An indicated in Figure 3, it will be seen that the normal level i5 of the charge of cleaning fluid is slightly below the level of the shelf 4 so as to provide an air space between the top of the liquid 5 and the shelf 4 into which air under pressure may be introduced by an upstanding tubular nozzle [6 having its open top above the level of the charge of cleaning fluid when the device is not in operation for cleaning purposes. This nozzle is connected by a horizontal pipe ll extending along the bottom of the tank to the lower end of an upstanding pipe [8 which rises to and has its upper end connected with a horizontally disposed manifold l9 secured to the inner face of the adjacent end wall of the tank. A suitable supply pipe 20 is provided for connection with a source of air under pressure and in turn is connected to the manifold [9 as shown in Figure '7 of the drawings. A suitable hand operated valve 21 is provided in the pipe 18 so that air under pressure may be conducted from the manifold l9 to the nozzle l6 and into the space between the level l5 of the cleaning liquid and the bottom of the shelf 4 whereby the level of the liquid beneath the shelf 4 may be lowered and the liquid forced out of the pan-like structure 4 and upwardly to a suitable level,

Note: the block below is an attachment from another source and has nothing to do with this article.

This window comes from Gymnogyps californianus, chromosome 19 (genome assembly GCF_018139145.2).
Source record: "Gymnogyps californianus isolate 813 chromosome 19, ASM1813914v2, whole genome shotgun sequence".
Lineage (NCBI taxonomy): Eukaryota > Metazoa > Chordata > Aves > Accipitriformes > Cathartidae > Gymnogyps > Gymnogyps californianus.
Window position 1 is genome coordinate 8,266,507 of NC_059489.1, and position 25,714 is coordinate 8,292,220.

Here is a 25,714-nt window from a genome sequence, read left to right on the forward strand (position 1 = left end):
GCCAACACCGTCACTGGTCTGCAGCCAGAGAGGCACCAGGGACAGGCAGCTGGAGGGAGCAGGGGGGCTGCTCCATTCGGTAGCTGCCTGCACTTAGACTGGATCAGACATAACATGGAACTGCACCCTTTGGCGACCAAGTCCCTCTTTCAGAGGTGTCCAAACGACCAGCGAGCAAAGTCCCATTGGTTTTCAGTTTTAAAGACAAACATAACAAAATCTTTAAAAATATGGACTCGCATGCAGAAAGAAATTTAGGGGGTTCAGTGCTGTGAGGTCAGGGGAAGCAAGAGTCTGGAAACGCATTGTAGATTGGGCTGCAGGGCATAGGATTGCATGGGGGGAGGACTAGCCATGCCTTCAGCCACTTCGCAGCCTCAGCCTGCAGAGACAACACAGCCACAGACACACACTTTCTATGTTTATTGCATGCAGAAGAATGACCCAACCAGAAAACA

such as indicated at 22 above the top of the tray 9 in order that the parts supported on the tray may be covered with the cleaning liquid. Provision is made for exhausting the air pressure from between the shelf 4 and the top of the liquid therebeneath through the nozzle l6 and pipe I8, through an exhaust pipe 23 connected to the pipe l8 and to an exhaust chamber 24 in one end of the manifold 19, as well shown in Figures 5 and 7 of the drawings. The pipe 23 is provided with a suitable hand valve 25 for releasin the air pressure as described. When the air pressure is released, the level of the liquid above the tray will fall to a position below the shelf 4, thus permitting draining of the wet parts on the tray without the loss of any cleaning liquid drained from the parts and ensuring that the parts will be in a dry condition when removed from the tank.